I’m not ashamed to admit there are certain kinds of stories I’ll shamelessly check to see how they end before I even get started. I like to see if the boy and girl will get together and whether the person with a dark past will find redemption or relief. The luxury of a story is you can see how it ends, and it’s nice to exercise that godlike power every now and then. But I never—well, almost never—skip ahead in a mystery. I rather love getting snarled around its many possibilities, the quiet thrill of getting rocked in one direction, then another. It’s almost better the longer the journey happens to be, and sometimes disappointing when you do finally reach the end.
I had strapped myself in for just such a journey with this opening arc, and now all of a sudden I find myself jerked from my window-gazing and staring directly at the enemy we’ve been facing all along. To be sure, Fawkes conceives a pretty ugly beast and drives up the suspense rather high in such a short amount of time, but that doesn’t hide the fact that all the juicy stuff gushes out in one long stream of exposition.
What’s annoying is none of this does anything to round out Tarr’s or anybody’s characters. He’s just screaming one-sidedly into the phone while Jim goes all Spectre, so all he has to say is for our benefit, no one else’s. Rook, Lisa, Justine, and Weaver don’t even really participate, and Jim’s distracted getting his god of vengeance on, so you might say this issue is a showcase for Tarr that fails to display any of his personality, much less his appeal. Unbridled panic in a crisis is hardly unique.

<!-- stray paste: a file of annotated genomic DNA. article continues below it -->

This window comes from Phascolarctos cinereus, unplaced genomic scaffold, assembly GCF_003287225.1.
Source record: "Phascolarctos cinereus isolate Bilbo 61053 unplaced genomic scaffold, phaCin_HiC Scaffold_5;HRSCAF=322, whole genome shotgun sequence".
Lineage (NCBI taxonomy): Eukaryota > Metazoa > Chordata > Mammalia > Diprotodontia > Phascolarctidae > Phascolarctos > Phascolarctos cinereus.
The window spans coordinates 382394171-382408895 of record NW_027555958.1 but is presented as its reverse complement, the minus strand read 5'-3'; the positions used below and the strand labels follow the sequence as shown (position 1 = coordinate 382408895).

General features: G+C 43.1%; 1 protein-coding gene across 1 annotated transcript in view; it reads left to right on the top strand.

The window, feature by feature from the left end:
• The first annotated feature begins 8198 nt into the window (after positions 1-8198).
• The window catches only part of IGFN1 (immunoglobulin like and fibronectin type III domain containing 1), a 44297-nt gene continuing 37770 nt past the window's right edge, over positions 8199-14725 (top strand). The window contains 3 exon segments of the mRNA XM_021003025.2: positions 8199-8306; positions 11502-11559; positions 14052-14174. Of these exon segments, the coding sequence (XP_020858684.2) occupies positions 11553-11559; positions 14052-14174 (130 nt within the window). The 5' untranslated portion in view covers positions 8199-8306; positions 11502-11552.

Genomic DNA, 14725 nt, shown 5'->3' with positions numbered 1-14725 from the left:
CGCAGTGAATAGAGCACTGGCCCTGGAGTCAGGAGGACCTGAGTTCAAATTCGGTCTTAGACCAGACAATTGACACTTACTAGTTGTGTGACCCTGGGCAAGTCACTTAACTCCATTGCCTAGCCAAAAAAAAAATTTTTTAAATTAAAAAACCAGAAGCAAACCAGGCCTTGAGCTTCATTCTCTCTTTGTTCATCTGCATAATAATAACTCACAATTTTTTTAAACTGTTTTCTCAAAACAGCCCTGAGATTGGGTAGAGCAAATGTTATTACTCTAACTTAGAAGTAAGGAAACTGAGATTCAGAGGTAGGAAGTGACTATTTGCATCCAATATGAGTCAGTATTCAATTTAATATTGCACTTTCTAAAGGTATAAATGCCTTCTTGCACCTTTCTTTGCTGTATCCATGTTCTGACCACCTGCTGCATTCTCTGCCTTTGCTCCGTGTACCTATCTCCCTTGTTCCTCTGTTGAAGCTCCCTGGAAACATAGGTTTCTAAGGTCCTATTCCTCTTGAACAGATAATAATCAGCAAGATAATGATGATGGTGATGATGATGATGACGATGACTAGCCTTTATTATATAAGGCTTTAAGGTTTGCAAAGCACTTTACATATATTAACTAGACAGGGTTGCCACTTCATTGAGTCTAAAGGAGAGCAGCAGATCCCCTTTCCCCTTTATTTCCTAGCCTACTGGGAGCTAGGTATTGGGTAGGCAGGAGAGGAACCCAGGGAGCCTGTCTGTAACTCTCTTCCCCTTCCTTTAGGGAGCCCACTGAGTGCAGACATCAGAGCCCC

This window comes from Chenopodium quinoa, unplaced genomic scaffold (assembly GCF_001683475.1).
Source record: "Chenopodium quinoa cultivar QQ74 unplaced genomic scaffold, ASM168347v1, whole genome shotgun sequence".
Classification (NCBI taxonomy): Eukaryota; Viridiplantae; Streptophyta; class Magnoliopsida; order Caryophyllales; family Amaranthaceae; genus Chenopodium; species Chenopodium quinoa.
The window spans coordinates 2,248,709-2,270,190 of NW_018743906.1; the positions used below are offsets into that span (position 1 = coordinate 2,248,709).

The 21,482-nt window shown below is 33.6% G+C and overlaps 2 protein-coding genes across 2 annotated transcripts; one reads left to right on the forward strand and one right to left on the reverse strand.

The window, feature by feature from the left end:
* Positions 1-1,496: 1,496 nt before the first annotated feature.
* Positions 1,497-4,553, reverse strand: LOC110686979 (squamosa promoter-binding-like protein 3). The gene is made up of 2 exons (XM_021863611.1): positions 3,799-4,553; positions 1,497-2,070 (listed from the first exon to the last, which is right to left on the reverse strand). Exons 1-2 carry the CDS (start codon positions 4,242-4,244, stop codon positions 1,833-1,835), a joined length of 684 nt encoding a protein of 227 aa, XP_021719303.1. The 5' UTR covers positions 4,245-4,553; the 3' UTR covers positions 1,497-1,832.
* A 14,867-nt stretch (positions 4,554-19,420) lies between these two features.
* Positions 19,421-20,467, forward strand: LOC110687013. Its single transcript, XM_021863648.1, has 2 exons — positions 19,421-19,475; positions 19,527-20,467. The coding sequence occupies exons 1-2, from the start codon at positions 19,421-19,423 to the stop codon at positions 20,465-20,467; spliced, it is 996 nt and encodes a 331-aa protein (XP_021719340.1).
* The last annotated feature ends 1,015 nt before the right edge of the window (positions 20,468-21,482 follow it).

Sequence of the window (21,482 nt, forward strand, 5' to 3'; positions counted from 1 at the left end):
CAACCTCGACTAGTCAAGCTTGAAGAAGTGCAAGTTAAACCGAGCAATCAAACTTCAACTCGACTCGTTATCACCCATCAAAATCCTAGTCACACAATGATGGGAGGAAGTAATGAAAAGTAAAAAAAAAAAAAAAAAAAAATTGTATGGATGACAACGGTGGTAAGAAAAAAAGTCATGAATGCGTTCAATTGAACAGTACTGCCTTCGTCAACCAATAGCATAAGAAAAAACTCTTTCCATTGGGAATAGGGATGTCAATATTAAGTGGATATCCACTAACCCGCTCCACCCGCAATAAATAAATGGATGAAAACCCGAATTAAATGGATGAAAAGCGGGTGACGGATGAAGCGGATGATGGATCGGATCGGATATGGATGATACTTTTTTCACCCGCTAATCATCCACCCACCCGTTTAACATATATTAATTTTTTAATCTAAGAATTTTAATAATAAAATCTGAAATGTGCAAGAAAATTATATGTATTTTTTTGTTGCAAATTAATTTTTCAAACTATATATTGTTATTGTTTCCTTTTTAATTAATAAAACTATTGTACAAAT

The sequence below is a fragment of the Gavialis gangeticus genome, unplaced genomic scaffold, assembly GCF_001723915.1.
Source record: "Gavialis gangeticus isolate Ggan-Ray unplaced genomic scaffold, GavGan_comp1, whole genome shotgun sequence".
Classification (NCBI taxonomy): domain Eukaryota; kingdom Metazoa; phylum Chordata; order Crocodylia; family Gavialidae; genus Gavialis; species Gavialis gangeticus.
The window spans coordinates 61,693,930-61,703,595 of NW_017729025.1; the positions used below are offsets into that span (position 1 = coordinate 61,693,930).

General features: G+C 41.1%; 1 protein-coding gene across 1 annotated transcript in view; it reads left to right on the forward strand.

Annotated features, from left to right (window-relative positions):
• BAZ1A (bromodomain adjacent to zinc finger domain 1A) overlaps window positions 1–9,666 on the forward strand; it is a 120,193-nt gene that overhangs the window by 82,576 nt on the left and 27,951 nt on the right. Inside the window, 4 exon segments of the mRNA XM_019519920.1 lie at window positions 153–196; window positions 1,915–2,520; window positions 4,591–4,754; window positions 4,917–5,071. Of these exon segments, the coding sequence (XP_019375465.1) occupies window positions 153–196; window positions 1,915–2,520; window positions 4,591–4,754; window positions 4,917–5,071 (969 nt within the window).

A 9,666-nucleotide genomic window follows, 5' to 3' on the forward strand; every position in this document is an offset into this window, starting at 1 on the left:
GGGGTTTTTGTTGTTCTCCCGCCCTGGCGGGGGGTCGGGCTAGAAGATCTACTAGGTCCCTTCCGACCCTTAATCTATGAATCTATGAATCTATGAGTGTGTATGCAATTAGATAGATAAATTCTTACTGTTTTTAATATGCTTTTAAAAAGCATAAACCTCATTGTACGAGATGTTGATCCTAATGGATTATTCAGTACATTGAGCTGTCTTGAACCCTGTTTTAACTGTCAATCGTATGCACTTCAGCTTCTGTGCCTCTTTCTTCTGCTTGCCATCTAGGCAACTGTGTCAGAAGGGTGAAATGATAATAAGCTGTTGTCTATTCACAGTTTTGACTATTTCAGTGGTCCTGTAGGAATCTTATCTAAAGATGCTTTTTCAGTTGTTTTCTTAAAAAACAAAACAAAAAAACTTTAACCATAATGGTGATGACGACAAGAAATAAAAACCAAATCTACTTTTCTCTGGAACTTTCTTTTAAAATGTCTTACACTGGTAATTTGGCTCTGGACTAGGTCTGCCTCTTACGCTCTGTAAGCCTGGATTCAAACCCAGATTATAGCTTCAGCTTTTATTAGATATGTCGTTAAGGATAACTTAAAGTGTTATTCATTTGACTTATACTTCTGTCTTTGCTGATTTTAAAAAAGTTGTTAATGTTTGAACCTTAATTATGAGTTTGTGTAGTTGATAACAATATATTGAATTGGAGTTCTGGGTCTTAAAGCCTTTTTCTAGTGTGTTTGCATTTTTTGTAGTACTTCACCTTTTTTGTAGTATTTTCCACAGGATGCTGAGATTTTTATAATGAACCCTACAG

Fear accelerates Tarr’s rate of revelation, from the average, provoking clues (“…I just wanted to tell Corrigan about the swamp. Strange things are happening there, chemically speaking.”) to more direct hints (“It’s asking you if you know what Gotham is! …You said judgment…I think that’s what these things want!”) to full-blown bean-spilling. I’ll spare you the details, but I guarantee that Fawkes leaves very little to the imagination by the time the issue’s over.
It’s unfortunate, because if it wasn’t for the needless rush of information, Fawkes would have a nicely crafted plot on his hands. It’s clever, the way he uses Jim’s alter-ego against him, turning the team’s biggest asset into their biggest liability. That’s been the case all along, ever since Justine witnessed the Spectre’s uncontrolled effects on bystanders in #2, but here, Fawkes expands the scope of Jim’s destructiveness to truly scary levels. It’s significant that the final page shows the Bat-signal nearly torn apart by the power the Spectre unleashes against his foe; there can be no clearer reminder that there are bigger things in Gotham than Batman.
Templesmith can’t totally lift the text-heavy script, but provides as much support as he possibly can. I can’t help comparing his style to Frazier Irving’s—even though appearances-wise, they have nothing in common—because both have a skewed, occasionally grotesque way of drawing their characters that immediately draws a sense of horror around them. As Tarr and Lisa experience the overwhelming terror of the Spectre’s growing presence, their faces and mouths become wider, more elongated, as if their bodies are being stretched into the abyss.
– I can’t wait to see what Weaver’s planning to do with that gun of his. It’s comical, really.
A strong concept, powerful tone, and fitting art are almost ruined by hasty pacing.